|Reviews for Serendipity|
| Rana Kane chapter 2 . 11/8/2008
There are seventeen instances of "seem" in this chapter. I could write you out of over half of them, but I'll point this out as an example of viewpoint character's perception.
"Words could not describe what Presto felt in this place. There was power like he had never felt before. Incredible, monumental, impossible… they all seemed to fall short somehow."
This can be a tricky one. We're in Presto's mind, so why be ambiguous about his feelings? Did these adjectives fall short or didn't they? This works fine: ". . . they all fell short somehow." The "somehow" shows that he doesn't know exactly how to feel about it.
Here, too: "She was sensitive to what was going on around her and it seemed that any slight noise would waken her . . ."
We're in her, Sheila's, point of view. Was any slight noise actually awakening her? You could have gone ahead and written "She was sensitive to what was going on around her, (comma here to separate two independent clauses) and any slight noise would waken her . . ."
In the preceding paragraph, you have a run-on sentence (comma splice). And this sentence needs work, too: "He could see a huge range of different objects; swords, staffs, capes, hats, crowns, a whip, various books, chain mail, armour, a few rings, some bracelets, a coil of rope, a phial or two of some odd looking liquid… the more he looked, the more things he saw."
I would edit it this way: "He could see a huge range of different objects: swords, staffs, capes, hats, crowns, a whip, various books, chain mail, armour, a few rings, some bracelets, a coil of rope, a phial or two of some odd looking liquids, and more."
Here, you don't use "seem," but it could be worded better:
"It felt like she was filled with excitement and anticipation this morning, like the morning of a big sports event, where she was going to compete. She liked feeling like that, the buzz of adrenaline that filled her body and made her tingle."
How about: "She was filled with excitement and anticipation this morning, as though it were the morning of a big sports event where she would be competing. She liked that feeling, that buzz of adrenaline that filled her body and made her tingle."
Your Presto trips me up, too. There was another story in which Presto had that crazy inner dialogue going on. And it's here, too.
"(The girls would be happier) Eric would be happier too! (But it wasn’t my fault the Hat didn’t understand) And it wasn’t my fault about the starch either (or the soap) or the soap! (Nobody liked the soap!)"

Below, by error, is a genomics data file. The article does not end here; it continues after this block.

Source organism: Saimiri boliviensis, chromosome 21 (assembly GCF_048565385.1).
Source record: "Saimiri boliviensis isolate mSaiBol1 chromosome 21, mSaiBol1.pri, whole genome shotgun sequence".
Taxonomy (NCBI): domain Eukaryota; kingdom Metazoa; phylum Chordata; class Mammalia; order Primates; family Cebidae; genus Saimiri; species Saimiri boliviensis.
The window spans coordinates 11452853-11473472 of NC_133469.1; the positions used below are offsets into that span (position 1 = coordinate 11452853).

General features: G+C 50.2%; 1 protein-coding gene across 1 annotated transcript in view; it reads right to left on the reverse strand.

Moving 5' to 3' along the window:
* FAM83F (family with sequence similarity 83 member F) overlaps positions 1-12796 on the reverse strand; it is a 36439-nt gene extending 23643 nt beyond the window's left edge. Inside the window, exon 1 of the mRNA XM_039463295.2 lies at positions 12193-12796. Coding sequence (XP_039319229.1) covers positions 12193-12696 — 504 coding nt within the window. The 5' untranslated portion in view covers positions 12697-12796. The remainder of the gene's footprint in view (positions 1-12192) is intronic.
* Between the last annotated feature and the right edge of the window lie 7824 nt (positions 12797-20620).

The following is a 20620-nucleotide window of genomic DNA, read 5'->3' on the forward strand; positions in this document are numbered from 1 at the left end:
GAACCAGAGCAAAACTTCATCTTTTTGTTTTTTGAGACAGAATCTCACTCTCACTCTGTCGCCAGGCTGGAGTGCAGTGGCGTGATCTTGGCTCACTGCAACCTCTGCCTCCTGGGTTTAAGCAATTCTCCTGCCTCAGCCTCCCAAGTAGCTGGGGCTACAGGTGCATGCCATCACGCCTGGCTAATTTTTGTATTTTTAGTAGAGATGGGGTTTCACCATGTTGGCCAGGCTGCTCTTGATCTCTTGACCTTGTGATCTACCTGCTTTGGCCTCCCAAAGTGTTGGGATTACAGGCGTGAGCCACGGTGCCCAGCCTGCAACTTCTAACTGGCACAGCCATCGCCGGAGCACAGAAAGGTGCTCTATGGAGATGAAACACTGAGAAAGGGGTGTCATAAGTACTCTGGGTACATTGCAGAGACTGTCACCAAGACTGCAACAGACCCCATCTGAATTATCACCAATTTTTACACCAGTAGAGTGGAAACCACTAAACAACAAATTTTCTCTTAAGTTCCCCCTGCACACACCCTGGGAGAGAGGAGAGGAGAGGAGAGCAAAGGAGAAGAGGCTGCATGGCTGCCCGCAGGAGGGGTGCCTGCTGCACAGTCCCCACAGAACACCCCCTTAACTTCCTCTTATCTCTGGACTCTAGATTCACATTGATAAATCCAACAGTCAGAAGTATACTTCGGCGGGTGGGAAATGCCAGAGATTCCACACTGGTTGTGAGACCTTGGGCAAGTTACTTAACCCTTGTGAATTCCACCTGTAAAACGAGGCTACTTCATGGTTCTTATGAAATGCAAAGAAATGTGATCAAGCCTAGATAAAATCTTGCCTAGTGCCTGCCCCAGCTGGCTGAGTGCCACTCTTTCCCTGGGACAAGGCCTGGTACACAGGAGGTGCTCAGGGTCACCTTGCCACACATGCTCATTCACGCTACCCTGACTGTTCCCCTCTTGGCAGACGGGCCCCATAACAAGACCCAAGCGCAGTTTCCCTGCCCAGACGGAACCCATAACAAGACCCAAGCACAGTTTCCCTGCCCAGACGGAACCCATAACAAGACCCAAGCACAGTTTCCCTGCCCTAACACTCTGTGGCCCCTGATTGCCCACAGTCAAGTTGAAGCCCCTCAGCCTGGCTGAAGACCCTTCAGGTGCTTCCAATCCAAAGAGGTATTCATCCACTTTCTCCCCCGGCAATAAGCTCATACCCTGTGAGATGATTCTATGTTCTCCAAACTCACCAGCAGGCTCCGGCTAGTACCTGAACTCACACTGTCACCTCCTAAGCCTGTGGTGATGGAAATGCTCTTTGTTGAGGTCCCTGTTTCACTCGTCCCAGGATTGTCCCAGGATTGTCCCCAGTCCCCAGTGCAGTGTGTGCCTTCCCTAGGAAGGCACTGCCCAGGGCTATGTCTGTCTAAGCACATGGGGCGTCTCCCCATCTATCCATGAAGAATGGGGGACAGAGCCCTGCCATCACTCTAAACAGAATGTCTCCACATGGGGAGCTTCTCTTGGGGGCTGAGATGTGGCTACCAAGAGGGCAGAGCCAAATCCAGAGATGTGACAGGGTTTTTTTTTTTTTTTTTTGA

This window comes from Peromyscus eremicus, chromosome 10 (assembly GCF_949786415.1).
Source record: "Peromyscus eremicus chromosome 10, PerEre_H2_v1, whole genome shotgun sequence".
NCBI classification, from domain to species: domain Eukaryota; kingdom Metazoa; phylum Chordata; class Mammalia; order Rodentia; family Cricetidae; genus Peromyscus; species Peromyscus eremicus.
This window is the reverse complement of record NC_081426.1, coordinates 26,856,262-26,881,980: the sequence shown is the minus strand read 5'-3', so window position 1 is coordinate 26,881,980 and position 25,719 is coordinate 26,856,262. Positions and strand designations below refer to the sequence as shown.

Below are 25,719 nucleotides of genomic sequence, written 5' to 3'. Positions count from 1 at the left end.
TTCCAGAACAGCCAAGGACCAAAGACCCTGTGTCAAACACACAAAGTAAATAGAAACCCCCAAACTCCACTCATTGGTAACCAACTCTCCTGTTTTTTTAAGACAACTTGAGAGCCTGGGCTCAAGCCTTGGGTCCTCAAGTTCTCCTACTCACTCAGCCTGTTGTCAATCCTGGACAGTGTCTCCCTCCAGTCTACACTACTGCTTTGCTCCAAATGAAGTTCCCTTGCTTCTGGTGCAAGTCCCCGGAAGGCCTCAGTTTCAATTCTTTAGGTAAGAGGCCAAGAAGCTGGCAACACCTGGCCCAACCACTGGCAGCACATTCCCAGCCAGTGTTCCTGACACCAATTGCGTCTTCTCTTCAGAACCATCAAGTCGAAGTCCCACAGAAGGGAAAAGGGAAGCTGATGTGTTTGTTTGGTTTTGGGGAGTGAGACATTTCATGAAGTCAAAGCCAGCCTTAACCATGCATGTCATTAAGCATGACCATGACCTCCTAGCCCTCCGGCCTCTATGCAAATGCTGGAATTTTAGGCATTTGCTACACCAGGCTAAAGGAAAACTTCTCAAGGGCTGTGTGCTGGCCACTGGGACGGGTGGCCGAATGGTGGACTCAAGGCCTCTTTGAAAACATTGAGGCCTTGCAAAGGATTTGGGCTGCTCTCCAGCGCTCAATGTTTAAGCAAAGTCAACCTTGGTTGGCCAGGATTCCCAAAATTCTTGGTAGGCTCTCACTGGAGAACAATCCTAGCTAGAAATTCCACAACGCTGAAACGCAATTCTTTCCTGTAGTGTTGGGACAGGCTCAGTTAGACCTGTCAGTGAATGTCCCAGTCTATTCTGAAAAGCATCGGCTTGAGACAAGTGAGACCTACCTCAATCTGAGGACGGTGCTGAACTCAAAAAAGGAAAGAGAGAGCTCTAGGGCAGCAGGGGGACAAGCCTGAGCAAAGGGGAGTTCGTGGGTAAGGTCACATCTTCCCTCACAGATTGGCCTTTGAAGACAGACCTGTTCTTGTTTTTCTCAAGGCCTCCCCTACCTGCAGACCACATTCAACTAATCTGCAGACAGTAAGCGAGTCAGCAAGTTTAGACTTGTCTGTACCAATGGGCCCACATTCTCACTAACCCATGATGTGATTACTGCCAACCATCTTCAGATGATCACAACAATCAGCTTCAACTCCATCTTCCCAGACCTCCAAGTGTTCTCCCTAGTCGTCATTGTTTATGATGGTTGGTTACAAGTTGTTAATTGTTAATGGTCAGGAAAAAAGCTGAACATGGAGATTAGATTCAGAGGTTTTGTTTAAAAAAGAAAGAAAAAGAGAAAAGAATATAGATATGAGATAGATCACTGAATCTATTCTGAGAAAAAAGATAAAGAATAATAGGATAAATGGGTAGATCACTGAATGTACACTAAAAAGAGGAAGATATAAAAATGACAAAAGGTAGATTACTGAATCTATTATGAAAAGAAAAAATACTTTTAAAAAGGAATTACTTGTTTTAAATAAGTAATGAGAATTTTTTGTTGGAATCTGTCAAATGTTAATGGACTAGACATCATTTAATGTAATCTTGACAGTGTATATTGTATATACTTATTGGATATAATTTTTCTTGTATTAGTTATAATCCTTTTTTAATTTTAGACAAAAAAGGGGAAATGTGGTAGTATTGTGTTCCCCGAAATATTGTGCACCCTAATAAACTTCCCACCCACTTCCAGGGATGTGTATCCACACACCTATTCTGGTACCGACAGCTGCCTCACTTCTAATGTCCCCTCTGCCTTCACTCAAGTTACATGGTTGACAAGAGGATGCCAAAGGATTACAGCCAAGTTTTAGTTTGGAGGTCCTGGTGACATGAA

In the other story, it was new and different. His circumstances made it plausible enough, also. But he's doing it again, and I think he's the only one you do this to. I feel like he's going to snap one day and go insane.
There are many punctuation issues. It just needs a good proofread from a beta.
| Rana Kane chapter 1 . 11/8/2008
There are twenty-two occurrences of the word "seem" in this chapter. Some are used in telling phrases where I think showing would be better.
In this paragraph for example:
"The Arch-Mage let his Nightmare walked [sic] slowly forward. To Hank, their enemy seemed much more interested in them and their surroundings than usual. It was odd, and Venger seemed to be looking for something,"
The first usage is passable, but using it again so quickly should have stood out to you. Rather than tell us that the arch-mage seemed to be looking for something, you could describe what the arch-mage was doing that made him seem to be looking for something. What got the arch-mage's attention? Was he looking around, at the ground, or in the sky? Did he pause or hesitate as he looked around with scrutinizing eyes? Describing it gives a better picture to a reader's mind, in my opinion.
Some instances of "seem" are there for no reason I can think of. If you take out "seemed to" and change the following verb to past tense, the sentence has either the same or better meaning.
For example, in these two sentences:
"The road to the left led to a low-walled building that seemed to sprawl over the land like an unruly weed." and "The road to the right, the one with smooth, well-worn stones, led to a tall gate that seemed to dwarf everything else."
How about: "The road to the left led to a low-walled building that sprawled over the land like an unruly weed." and "The road to the right, the one with smooth, well-worn stones, led to a tall gate that dwarfed everything else." And you could remove the comma between "smooth" and "well-worn". It wouldn't be incorrect to do so. You could also pick just one of the adjectives. Something well-worn is usually smooth.
Here, too: "The scarlet shade of Eric’s face seemed to get deeper." This could be: "The scarlet shade of Eric’s face deepened."
And here: ". . . the fine grey dust seemed to streak slightly, . . ." Just say: " the fine grey dust streaked slightly, . . ."